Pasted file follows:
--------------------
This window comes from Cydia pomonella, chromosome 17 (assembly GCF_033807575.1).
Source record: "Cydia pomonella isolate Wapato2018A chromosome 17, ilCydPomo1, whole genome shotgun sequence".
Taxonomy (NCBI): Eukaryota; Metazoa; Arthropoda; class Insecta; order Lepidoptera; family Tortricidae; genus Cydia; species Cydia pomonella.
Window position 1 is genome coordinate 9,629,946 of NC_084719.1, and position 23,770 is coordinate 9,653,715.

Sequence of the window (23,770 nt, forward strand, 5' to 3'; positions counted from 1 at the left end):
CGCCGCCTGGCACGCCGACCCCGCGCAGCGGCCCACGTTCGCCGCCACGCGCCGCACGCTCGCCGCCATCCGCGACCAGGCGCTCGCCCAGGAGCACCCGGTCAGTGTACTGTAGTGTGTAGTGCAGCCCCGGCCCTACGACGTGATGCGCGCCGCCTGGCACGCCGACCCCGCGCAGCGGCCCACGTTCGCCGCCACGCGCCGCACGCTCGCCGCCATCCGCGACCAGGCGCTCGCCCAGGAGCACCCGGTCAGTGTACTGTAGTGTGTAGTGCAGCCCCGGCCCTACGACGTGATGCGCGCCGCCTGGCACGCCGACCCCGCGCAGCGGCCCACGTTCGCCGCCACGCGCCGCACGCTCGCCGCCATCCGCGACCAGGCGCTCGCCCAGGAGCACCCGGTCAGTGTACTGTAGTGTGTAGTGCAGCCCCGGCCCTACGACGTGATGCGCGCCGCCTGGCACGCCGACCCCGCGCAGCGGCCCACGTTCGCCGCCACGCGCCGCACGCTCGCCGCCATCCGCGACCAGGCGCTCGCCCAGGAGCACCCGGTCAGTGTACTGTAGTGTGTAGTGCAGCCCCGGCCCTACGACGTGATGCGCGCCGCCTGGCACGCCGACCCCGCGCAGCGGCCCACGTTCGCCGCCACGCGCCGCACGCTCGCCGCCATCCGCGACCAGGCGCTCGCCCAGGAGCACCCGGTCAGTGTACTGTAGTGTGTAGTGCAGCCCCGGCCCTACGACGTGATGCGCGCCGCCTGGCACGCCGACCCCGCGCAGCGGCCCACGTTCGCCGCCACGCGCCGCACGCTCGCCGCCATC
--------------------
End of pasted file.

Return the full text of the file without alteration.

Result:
This window comes from Cydia pomonella, chromosome 17 (assembly GCF_033807575.1).
Source record: "Cydia pomonella isolate Wapato2018A chromosome 17, ilCydPomo1, whole genome shotgun sequence".
Taxonomy (NCBI): Eukaryota; Metazoa; Arthropoda; class Insecta; order Lepidoptera; family Tortricidae; genus Cydia; species Cydia pomonella.
Window position 1 is genome coordinate 9,629,946 of NC_084719.1, and position 23,770 is coordinate 9,653,715.

Sequence of the window (23,770 nt, forward strand, 5' to 3'; positions counted from 1 at the left end):
CGCCGCCTGGCACGCCGACCCCGCGCAGCGGCCCACGTTCGCCGCCACGCGCCGCACGCTCGCCGCCATCCGCGACCAGGCGCTCGCCCAGGAGCACCCGGTCAGTGTACTGTAGTGTGTAGTGCAGCCCCGGCCCTACGACGTGATGCGCGCCGCCTGGCACGCCGACCCCGCGCAGCGGCCCACGTTCGCCGCCACGCGCCGCACGCTCGCCGCCATCCGCGACCAGGCGCTCGCCCAGGAGCACCCGGTCAGTGTACTGTAGTGTGTAGTGCAGCCCCGGCCCTACGACGTGATGCGCGCCGCCTGGCACGCCGACCCCGCGCAGCGGCCCACGTTCGCCGCCACGCGCCGCACGCTCGCCGCCATCCGCGACCAGGCGCTCGCCCAGGAGCACCCGGTCAGTGTACTGTAGTGTGTAGTGCAGCCCCGGCCCTACGACGTGATGCGCGCCGCCTGGCACGCCGACCCCGCGCAGCGGCCCACGTTCGCCGCCACGCGCCGCACGCTCGCCGCCATCCGCGACCAGGCGCTCGCCCAGGAGCACCCGGTCAGTGTACTGTAGTGTGTAGTGCAGCCCCGGCCCTACGACGTGATGCGCGCCGCCTGGCACGCCGACCCCGCGCAGCGGCCCACGTTCGCCGCCACGCGCCGCACGCTCGCCGCCATCCGCGACCAGGCGCTCGCCCAGGAGCACCCGGTCAGTGTACTGTAGTGTGTAGTGCAGCCCCGGCCCTACGACGTGATGCGCGCCGCCTGGCACGCCGACCCCGCGCAGCGGCCCACGTTCGCCGCCACGCGCCGCACGCTCGCCGCCATC